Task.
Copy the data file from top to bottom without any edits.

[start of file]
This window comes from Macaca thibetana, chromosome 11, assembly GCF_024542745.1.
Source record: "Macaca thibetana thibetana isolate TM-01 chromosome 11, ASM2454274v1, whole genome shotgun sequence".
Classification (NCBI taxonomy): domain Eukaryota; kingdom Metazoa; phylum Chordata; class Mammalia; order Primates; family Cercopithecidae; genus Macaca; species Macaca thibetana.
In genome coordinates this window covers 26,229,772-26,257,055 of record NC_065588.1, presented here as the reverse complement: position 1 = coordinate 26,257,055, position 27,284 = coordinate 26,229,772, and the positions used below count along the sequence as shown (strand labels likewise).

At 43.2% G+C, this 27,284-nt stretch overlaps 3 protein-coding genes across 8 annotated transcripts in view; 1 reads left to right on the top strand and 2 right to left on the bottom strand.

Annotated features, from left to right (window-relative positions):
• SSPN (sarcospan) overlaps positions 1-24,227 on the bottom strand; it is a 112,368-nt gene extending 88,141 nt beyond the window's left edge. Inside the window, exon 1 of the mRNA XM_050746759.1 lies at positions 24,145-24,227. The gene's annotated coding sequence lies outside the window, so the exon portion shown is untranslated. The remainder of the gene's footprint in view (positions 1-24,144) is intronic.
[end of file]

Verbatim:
This window comes from Macaca thibetana, chromosome 11, assembly GCF_024542745.1.
Source record: "Macaca thibetana thibetana isolate TM-01 chromosome 11, ASM2454274v1, whole genome shotgun sequence".
Classification (NCBI taxonomy): domain Eukaryota; kingdom Metazoa; phylum Chordata; class Mammalia; order Primates; family Cercopithecidae; genus Macaca; species Macaca thibetana.
In genome coordinates this window covers 26,229,772-26,257,055 of record NC_065588.1, presented here as the reverse complement: position 1 = coordinate 26,257,055, position 27,284 = coordinate 26,229,772, and the positions used below count along the sequence as shown (strand labels likewise).

At 43.2% G+C, this 27,284-nt stretch overlaps 3 protein-coding genes across 8 annotated transcripts in view; 1 reads left to right on the top strand and 2 right to left on the bottom strand.

Annotated features, from left to right (window-relative positions):
• SSPN (sarcospan) overlaps positions 1-24,227 on the bottom strand; it is a 112,368-nt gene extending 88,141 nt beyond the window's left edge. Inside the window, exon 1 of the mRNA XM_050746759.1 lies at positions 24,145-24,227. The gene's annotated coding sequence lies outside the window, so the exon portion shown is untranslated. The remainder of the gene's footprint in view (positions 1-24,144) is intronic.